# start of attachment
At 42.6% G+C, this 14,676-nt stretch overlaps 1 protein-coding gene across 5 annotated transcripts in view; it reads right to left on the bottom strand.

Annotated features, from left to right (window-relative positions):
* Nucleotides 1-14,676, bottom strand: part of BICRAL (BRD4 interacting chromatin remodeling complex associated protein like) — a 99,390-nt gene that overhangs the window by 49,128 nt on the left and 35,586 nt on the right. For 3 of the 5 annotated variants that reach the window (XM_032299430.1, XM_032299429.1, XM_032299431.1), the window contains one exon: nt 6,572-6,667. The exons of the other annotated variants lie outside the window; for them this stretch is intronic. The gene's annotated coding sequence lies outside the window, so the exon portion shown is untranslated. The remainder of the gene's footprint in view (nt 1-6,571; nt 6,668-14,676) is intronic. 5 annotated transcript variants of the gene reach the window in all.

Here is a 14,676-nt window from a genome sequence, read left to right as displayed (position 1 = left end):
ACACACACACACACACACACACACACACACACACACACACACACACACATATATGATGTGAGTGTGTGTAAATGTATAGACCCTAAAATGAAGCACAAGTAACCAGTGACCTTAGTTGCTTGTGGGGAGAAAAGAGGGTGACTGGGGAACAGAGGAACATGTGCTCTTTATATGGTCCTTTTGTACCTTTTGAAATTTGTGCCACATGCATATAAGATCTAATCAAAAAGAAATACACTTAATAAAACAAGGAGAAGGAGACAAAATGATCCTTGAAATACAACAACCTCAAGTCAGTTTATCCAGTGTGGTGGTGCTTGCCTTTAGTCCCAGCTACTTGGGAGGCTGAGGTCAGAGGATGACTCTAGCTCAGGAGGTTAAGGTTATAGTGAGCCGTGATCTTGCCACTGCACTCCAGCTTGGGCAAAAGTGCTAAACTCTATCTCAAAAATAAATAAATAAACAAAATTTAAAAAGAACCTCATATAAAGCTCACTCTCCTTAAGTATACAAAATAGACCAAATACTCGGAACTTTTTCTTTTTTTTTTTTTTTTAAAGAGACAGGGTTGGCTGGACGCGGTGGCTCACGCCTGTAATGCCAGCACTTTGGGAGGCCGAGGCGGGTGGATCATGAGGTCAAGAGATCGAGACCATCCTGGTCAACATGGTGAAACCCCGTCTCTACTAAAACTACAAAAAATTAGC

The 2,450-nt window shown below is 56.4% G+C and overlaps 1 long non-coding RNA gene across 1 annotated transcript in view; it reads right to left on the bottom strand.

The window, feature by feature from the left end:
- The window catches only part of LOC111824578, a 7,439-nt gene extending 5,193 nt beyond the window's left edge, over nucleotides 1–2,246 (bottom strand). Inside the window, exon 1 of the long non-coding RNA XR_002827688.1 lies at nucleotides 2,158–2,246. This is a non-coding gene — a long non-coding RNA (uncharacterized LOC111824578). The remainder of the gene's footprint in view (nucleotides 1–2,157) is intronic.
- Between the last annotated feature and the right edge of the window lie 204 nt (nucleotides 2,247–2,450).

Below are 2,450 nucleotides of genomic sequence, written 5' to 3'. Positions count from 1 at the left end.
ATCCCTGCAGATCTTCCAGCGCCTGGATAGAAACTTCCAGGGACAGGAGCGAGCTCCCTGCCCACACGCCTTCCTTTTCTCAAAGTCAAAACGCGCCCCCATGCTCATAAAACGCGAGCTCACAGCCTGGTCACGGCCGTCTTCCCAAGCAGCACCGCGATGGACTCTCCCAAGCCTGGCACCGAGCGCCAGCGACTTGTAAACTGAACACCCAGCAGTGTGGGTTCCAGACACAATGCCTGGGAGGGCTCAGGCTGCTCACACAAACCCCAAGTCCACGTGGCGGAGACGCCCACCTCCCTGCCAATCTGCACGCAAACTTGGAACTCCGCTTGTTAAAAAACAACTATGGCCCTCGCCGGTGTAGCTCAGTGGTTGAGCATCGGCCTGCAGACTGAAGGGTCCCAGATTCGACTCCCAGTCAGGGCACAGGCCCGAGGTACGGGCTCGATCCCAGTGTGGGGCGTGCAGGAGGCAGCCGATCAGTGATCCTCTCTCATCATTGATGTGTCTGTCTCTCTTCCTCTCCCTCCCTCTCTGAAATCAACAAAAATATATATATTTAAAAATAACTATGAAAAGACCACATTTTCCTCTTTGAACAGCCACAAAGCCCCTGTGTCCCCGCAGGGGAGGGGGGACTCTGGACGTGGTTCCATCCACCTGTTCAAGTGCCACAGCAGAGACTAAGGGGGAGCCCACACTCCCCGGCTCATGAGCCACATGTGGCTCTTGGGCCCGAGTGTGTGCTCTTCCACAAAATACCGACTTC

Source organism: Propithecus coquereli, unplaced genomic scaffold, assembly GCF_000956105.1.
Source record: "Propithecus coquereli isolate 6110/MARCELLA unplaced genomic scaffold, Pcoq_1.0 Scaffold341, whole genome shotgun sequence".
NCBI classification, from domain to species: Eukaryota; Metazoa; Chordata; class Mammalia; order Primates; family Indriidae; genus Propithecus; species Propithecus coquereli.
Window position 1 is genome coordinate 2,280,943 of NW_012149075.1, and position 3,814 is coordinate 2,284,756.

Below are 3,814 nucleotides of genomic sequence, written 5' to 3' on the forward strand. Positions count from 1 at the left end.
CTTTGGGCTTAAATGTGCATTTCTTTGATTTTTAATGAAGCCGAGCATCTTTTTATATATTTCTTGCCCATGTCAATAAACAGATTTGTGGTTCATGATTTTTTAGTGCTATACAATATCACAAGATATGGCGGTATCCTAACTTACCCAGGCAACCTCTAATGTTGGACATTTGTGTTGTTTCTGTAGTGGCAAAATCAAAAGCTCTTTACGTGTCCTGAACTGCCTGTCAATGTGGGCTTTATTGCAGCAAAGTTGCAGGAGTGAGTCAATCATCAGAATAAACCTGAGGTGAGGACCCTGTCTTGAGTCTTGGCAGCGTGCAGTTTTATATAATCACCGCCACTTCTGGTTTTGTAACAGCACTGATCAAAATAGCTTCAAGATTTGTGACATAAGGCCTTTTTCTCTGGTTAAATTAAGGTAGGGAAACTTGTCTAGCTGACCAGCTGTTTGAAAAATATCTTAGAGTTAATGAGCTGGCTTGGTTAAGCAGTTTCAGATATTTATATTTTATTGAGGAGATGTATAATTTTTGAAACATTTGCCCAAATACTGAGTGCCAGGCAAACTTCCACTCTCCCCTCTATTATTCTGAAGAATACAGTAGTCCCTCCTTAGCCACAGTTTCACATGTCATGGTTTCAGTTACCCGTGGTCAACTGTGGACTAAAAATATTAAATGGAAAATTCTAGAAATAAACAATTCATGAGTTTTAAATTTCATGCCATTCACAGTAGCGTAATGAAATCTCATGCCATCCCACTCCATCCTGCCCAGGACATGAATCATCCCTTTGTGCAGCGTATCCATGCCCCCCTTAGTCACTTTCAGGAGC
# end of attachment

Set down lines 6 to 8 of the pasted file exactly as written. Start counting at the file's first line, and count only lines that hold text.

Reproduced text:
The 2,450-nt window shown below is 56.4% G+C and overlaps 1 long non-coding RNA gene across 1 annotated transcript in view; it reads right to left on the bottom strand.

The window, feature by feature from the left end:
- The window catches only part of LOC111824578, a 7,439-nt gene extending 5,193 nt beyond the window's left edge, over nucleotides 1–2,246 (bottom strand). Inside the window, exon 1 of the long non-coding RNA XR_002827688.1 lies at nucleotides 2,158–2,246. This is a non-coding gene — a long non-coding RNA (uncharacterized LOC111824578). The remainder of the gene's footprint in view (nucleotides 1–2,157) is intronic.